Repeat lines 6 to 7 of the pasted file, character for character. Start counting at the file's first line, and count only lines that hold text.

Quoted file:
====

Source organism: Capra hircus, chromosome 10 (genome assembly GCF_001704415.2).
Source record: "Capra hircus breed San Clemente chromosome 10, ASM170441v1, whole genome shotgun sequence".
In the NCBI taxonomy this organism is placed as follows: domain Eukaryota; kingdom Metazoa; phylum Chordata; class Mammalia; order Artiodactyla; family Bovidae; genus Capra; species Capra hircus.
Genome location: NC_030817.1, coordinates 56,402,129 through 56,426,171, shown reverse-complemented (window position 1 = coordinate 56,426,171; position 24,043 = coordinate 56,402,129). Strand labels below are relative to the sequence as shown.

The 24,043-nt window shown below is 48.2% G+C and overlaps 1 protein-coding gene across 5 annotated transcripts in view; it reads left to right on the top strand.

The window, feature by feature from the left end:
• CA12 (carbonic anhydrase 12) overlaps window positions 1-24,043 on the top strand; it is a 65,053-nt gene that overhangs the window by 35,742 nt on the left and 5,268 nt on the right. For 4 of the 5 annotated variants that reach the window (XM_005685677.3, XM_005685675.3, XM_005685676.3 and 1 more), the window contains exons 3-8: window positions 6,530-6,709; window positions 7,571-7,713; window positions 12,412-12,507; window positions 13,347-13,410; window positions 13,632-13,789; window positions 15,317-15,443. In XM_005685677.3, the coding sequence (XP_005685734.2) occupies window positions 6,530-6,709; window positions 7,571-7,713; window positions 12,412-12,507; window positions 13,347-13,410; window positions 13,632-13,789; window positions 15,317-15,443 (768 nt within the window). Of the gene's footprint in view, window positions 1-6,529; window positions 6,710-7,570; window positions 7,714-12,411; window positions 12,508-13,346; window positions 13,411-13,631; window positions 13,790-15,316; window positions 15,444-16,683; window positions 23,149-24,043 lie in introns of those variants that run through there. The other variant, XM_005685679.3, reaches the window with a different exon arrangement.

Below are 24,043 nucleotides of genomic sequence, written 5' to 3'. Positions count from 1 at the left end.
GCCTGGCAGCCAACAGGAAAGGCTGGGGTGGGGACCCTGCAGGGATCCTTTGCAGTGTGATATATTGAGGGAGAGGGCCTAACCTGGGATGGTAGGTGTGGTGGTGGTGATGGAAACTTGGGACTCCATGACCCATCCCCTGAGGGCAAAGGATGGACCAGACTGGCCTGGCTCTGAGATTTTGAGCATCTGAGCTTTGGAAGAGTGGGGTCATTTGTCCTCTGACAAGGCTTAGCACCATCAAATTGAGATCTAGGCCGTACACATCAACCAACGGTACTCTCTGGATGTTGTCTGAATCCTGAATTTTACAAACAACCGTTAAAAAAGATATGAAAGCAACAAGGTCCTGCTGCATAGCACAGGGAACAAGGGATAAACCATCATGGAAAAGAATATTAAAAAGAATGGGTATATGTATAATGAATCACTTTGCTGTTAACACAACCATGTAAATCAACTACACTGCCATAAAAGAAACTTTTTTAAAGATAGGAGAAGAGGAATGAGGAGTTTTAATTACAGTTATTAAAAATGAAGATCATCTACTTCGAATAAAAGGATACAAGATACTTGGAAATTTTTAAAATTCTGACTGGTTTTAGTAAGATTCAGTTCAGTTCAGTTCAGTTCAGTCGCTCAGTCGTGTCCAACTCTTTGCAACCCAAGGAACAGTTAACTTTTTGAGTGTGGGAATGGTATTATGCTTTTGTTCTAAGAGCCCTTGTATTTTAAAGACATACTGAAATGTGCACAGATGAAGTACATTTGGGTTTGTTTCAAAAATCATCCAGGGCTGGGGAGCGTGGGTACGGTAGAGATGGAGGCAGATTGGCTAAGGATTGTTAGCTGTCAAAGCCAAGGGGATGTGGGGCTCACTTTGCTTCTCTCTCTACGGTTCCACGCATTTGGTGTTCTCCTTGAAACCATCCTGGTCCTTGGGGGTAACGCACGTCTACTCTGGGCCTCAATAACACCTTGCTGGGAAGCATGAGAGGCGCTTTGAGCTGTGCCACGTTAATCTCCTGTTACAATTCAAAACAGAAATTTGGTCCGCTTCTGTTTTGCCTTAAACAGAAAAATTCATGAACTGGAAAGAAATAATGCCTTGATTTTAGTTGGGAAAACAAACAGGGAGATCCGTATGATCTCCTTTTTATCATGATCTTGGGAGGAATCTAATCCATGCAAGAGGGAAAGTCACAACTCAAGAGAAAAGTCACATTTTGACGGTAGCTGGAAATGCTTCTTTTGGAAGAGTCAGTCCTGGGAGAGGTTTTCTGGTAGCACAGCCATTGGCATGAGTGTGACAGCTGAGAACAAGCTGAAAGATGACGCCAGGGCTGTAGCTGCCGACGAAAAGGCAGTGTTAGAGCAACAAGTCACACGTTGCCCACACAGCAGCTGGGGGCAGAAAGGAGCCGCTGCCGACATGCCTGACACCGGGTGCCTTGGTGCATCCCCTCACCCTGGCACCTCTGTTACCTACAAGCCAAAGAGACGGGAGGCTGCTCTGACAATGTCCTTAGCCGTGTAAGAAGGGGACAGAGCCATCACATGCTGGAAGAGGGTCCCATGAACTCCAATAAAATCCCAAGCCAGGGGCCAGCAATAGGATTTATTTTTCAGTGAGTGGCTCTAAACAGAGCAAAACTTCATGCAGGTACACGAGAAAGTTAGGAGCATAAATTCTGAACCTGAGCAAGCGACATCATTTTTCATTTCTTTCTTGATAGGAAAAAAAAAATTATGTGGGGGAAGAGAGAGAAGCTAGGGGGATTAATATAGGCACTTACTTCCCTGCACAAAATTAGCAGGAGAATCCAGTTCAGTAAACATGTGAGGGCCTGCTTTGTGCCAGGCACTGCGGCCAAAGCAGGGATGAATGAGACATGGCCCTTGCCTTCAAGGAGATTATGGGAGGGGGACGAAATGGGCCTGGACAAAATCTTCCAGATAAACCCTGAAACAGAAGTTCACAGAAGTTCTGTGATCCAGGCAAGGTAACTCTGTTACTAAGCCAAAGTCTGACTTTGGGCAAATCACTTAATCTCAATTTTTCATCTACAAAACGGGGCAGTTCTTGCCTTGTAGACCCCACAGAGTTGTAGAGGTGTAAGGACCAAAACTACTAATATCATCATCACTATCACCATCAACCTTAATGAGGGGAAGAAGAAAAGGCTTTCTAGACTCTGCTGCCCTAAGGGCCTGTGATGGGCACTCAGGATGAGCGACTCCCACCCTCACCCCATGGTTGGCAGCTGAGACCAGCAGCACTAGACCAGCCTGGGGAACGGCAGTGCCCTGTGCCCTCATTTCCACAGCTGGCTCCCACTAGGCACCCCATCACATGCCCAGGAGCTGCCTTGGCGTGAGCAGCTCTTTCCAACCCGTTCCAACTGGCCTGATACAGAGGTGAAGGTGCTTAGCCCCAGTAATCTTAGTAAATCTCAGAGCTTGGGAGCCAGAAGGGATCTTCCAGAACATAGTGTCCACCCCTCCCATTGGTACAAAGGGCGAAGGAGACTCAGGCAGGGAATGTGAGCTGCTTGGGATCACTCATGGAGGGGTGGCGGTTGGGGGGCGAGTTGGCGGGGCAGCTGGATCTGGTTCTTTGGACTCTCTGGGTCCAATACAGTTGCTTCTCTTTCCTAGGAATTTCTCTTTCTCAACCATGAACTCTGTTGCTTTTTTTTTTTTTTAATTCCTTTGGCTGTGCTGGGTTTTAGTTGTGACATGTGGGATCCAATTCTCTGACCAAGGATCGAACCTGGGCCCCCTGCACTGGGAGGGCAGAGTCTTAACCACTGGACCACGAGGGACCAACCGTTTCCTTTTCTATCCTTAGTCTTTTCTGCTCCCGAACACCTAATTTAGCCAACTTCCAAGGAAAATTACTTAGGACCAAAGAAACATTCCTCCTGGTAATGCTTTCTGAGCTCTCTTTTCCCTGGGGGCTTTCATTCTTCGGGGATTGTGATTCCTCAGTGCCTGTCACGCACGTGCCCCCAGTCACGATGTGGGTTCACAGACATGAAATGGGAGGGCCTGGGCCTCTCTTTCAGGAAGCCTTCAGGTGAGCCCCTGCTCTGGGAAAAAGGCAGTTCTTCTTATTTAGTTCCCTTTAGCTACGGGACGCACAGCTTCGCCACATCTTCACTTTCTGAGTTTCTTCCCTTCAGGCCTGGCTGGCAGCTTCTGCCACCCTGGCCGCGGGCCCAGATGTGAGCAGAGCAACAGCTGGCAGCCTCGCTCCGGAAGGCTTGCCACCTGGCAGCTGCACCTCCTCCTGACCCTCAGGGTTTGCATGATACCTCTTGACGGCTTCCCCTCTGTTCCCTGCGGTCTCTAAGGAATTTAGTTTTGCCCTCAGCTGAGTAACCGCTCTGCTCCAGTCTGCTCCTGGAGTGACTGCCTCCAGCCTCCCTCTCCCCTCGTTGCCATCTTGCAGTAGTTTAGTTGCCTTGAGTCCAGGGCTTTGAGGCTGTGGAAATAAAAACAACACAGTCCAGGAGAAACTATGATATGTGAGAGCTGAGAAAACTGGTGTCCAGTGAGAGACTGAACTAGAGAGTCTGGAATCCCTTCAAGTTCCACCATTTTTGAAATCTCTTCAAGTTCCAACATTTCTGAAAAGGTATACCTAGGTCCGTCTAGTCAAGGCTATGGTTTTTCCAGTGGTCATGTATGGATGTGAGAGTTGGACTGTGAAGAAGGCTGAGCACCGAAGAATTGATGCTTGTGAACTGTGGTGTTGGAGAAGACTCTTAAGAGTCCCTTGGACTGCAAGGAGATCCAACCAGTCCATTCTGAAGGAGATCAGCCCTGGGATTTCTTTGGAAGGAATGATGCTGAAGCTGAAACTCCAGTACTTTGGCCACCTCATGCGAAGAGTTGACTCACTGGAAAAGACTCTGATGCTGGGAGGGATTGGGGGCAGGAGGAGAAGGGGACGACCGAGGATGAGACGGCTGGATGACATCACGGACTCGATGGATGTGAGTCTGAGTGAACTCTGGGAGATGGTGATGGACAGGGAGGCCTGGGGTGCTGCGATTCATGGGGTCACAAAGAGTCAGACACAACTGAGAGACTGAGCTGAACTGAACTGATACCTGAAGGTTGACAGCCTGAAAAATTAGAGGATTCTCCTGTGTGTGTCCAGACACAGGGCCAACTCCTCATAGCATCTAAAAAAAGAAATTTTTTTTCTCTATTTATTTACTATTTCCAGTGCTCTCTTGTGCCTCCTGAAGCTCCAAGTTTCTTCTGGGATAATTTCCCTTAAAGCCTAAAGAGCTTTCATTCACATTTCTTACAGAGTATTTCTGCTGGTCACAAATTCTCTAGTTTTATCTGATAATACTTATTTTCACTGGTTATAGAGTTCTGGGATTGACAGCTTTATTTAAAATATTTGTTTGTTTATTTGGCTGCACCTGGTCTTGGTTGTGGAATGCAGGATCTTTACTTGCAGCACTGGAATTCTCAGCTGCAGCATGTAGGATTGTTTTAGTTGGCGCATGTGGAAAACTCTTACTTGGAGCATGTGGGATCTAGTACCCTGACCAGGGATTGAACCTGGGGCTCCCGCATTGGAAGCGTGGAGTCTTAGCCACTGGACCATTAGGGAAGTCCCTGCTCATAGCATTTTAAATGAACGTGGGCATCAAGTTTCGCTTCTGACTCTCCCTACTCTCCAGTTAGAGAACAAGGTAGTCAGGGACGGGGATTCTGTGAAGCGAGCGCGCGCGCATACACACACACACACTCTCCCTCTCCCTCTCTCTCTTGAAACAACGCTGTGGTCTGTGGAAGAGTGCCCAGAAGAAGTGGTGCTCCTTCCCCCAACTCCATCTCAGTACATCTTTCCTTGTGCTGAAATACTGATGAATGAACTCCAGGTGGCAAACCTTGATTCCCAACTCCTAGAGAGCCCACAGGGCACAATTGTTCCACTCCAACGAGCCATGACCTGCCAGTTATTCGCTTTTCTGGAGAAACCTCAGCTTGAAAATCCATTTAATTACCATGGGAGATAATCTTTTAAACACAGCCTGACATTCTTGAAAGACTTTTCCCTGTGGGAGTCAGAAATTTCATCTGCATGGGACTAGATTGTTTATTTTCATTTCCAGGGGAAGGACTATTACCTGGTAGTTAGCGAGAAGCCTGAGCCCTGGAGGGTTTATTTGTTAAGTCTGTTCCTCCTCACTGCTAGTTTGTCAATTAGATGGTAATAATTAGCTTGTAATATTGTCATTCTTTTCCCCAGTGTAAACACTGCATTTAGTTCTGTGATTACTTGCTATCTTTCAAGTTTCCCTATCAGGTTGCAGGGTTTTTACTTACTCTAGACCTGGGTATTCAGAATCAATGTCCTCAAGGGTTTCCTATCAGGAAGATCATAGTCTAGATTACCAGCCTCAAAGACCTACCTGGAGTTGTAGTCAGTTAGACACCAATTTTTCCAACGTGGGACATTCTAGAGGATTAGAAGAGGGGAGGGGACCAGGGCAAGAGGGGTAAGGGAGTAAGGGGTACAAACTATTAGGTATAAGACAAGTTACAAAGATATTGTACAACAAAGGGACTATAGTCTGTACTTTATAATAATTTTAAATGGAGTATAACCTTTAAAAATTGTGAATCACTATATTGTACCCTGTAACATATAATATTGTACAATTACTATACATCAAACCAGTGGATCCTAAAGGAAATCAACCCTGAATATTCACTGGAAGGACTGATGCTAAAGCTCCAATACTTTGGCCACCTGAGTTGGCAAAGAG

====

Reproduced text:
The window, feature by feature from the left end:
• CA12 (carbonic anhydrase 12) overlaps window positions 1-24,043 on the top strand; it is a 65,053-nt gene that overhangs the window by 35,742 nt on the left and 5,268 nt on the right. For 4 of the 5 annotated variants that reach the window (XM_005685677.3, XM_005685675.3, XM_005685676.3 and 1 more), the window contains exons 3-8: window positions 6,530-6,709; window positions 7,571-7,713; window positions 12,412-12,507; window positions 13,347-13,410; window positions 13,632-13,789; window positions 15,317-15,443. In XM_005685677.3, the coding sequence (XP_005685734.2) occupies window positions 6,530-6,709; window positions 7,571-7,713; window positions 12,412-12,507; window positions 13,347-13,410; window positions 13,632-13,789; window positions 15,317-15,443 (768 nt within the window). Of the gene's footprint in view, window positions 1-6,529; window positions 6,710-7,570; window positions 7,714-12,411; window positions 12,508-13,346; window positions 13,411-13,631; window positions 13,790-15,316; window positions 15,444-16,683; window positions 23,149-24,043 lie in introns of those variants that run through there. The other variant, XM_005685679.3, reaches the window with a different exon arrangement.